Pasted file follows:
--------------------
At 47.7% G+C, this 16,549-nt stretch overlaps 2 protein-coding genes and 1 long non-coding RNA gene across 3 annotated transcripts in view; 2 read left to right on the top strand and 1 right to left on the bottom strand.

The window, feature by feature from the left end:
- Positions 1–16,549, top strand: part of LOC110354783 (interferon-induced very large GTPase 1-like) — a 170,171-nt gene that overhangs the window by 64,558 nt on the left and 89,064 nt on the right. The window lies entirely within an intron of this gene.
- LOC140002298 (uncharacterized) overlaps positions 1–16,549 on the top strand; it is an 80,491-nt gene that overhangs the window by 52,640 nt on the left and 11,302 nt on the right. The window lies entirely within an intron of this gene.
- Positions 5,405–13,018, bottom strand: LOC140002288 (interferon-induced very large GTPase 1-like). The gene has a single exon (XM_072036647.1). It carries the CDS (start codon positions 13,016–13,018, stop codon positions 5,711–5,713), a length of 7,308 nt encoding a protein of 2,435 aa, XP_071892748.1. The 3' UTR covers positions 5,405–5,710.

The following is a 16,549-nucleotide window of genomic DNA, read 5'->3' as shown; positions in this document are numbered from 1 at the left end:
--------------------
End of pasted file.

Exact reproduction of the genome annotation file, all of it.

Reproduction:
At 47.7% G+C, this 16,549-nt stretch overlaps 2 protein-coding genes and 1 long non-coding RNA gene across 3 annotated transcripts in view; 2 read left to right on the top strand and 1 right to left on the bottom strand.

The window, feature by feature from the left end:
- Positions 1–16,549, top strand: part of LOC110354783 (interferon-induced very large GTPase 1-like) — a 170,171-nt gene that overhangs the window by 64,558 nt on the left and 89,064 nt on the right. The window lies entirely within an intron of this gene.
- LOC140002298 (uncharacterized) overlaps positions 1–16,549 on the top strand; it is an 80,491-nt gene that overhangs the window by 52,640 nt on the left and 11,302 nt on the right. The window lies entirely within an intron of this gene.
- Positions 5,405–13,018, bottom strand: LOC140002288 (interferon-induced very large GTPase 1-like). The gene has a single exon (XM_072036647.1). It carries the CDS (start codon positions 13,016–13,018, stop codon positions 5,711–5,713), a length of 7,308 nt encoding a protein of 2,435 aa, XP_071892748.1. The 3' UTR covers positions 5,405–5,710.

The following is a 16,549-nucleotide window of genomic DNA, read 5'->3' as shown; positions in this document are numbered from 1 at the left end: